Women’s Liberation Movement Redstockings

Women’s Liberation Movement Redstockings

Women's Liberation Movement Redstockings
from Redstockings site

When people speak of “the 60s” they are typically speaking of the individuals and groups who marked that often counter-cultural decade: Martin Luther King, Jr. JFK. The Beatles. Bob Dylan. Malcolm X. Muhammad Ali.  Vietnam War. LBJ. Nixon. Black Panthers. Peace movement. Woodstock. NOW. Stonewall.


And if one had to pick one year of the 60s that was more 60-ish than any other, 1968 would be high on the list.


The Tet Offensive in January. The publication of ” Soul on Ice” by Eldridge Cleaver in February. My Lai Massacre in March. King assassination in April. Poor People’s Campaign  in May. Robert Kennedy assassination in June. American Indian Movement  founded in July. Riots during Democratic Convention in Chicago in August. Miss America protest in September. Tommie Smith and John Carlos protest at Olympics during medal ceremony in October.  Shirley Chisholm first Black woman elected to Congress in November.  And in December, Apollo 8 completed the first manned orbit of the moon.


A pretty good representation of “those” 60s.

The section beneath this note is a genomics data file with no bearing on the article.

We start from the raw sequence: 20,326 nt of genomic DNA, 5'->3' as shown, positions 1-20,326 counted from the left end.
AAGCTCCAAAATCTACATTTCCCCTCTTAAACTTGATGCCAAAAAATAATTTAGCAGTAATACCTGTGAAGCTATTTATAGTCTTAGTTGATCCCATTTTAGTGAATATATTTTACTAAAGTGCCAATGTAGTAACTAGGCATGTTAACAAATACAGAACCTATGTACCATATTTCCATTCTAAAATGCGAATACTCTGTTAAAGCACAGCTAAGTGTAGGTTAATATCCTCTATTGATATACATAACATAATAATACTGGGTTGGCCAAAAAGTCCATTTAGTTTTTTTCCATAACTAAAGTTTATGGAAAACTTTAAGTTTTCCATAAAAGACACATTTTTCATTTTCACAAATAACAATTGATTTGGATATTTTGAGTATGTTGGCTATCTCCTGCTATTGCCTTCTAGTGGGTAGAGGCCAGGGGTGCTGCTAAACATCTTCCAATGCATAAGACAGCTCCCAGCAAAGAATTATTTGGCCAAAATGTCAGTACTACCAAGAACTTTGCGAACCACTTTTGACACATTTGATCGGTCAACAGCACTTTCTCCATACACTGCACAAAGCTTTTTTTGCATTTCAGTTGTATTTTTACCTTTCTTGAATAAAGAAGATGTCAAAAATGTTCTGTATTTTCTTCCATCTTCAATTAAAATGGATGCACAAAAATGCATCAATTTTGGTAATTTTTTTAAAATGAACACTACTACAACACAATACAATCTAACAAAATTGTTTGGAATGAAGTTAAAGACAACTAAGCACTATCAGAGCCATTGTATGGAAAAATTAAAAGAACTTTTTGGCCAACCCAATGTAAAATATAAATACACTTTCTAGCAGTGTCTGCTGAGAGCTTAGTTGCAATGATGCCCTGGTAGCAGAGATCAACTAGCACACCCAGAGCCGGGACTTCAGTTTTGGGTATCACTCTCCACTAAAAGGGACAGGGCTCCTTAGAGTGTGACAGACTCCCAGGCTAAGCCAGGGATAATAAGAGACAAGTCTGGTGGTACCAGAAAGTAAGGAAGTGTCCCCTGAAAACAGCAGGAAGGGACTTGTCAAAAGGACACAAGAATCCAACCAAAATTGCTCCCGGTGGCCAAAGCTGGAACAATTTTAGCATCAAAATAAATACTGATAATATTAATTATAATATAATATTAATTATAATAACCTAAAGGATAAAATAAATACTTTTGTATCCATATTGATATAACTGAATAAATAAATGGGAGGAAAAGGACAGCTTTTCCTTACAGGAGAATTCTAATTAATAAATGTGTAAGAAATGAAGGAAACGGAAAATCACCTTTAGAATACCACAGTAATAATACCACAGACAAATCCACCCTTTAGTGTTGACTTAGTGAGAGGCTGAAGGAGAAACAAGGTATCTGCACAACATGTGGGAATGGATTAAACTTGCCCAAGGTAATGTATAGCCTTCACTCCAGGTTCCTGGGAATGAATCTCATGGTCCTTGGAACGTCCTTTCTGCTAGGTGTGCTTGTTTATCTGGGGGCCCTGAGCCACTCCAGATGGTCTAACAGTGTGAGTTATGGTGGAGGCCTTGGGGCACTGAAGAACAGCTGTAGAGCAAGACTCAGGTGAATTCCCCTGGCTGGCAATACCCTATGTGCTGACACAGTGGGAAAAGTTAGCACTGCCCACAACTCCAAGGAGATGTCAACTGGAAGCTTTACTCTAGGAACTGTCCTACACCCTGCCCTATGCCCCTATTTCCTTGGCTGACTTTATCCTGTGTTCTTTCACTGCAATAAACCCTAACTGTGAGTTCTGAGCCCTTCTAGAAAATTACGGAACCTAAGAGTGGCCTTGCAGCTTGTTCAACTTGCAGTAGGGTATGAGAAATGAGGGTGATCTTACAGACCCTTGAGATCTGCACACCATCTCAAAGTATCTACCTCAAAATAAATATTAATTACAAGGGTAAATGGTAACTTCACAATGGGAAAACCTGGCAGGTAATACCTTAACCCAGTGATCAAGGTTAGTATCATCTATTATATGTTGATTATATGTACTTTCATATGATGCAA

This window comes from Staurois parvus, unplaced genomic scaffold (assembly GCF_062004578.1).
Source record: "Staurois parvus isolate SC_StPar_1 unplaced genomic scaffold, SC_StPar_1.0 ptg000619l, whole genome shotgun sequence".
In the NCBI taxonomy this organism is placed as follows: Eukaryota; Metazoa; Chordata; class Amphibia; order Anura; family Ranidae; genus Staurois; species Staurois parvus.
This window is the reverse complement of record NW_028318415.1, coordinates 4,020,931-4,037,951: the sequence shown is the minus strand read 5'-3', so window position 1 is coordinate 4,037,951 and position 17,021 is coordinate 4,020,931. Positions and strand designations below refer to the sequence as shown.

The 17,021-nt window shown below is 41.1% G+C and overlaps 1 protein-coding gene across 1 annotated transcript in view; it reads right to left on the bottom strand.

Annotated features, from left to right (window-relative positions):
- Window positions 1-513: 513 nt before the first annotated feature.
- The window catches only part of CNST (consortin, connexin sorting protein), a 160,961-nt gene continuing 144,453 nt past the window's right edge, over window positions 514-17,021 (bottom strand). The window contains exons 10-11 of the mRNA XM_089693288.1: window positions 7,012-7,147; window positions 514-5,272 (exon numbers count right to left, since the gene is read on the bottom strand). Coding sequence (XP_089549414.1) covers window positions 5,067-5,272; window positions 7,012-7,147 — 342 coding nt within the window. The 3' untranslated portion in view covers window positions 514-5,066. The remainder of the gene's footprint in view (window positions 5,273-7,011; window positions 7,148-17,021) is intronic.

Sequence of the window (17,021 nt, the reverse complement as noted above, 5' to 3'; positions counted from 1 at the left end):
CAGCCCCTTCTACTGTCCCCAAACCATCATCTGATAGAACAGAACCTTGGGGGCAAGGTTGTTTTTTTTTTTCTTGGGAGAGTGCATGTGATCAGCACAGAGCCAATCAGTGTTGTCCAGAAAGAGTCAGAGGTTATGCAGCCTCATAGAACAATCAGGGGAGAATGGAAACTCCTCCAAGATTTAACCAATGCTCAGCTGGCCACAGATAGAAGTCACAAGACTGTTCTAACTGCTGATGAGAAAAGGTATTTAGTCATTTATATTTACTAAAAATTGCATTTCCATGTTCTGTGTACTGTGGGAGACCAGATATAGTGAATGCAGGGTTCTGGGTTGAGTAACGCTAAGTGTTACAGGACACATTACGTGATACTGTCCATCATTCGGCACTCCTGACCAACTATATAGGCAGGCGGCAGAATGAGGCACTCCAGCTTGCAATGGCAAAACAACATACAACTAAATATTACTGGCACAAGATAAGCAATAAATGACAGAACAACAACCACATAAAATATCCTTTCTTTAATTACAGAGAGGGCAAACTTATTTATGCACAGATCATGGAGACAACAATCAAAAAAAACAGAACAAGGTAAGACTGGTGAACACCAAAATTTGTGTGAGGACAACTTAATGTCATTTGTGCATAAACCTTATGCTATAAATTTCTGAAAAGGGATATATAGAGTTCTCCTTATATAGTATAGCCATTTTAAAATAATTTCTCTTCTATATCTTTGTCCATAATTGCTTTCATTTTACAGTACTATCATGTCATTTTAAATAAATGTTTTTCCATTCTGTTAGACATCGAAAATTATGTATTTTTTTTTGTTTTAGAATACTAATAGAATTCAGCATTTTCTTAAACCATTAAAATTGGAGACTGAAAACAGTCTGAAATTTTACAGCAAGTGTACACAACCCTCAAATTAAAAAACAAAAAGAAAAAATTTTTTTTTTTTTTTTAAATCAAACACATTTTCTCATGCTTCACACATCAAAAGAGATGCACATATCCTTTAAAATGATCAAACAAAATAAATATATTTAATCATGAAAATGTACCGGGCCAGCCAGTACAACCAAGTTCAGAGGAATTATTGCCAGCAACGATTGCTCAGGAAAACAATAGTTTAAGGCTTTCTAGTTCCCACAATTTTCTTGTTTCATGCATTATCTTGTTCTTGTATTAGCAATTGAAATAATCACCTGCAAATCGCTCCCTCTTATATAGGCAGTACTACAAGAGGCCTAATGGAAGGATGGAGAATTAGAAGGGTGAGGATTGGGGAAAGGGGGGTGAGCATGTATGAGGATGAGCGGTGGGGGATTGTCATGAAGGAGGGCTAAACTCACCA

Women’s Liberation Movement Redstockings

Let’s go back to that Miss America protest in September. It was organized by the New York Radical Women and during the protest women threw pots, false eyelashes, mops, and other items into a trash can. Despite the lore, they did not burn bras. The protesters also successfully unfurled a large “Women’s Liberation” banner  inside the contest hall. (One wonders what President Donald Trump would have to say about either happening today?)


Women's Liberation Movement Redstockings
1968 Miss America protest in Atlantic City (photo from Redstockings)

Women’s Liberation Movement Redstockings

On January 21, 1969, Ellen Willis and Shulamith Firestone formed  the group Redstockings after the breakup of New York Radical Women. According to their site, “Redstockings” was a name taken in 1969 …to represent the union of two traditions: the “bluestocking” label disparagingly pinned on feminists of earlier centuries–and “red” for revolution.


Women's Liberation Movement Redstockings
Redstocking stamp
Women’s Liberation Movement Redstockings

The group has gone through several changes since its founding, but its mission remains the same. From the beginning of its 1969 manifesto:


After centuries of individual and preliminary political struggle, women are uniting to achieve their final liberation from male supremacy.  Redstockings is dedicated to building this unity and winning our freedom.  


I had never heard of Redstockings, which is likely my own indictment. Perhaps you have not either.


Perhaps we will now.


References: Redstockings site 


And…


Women’s Liberation Movement Redstockings
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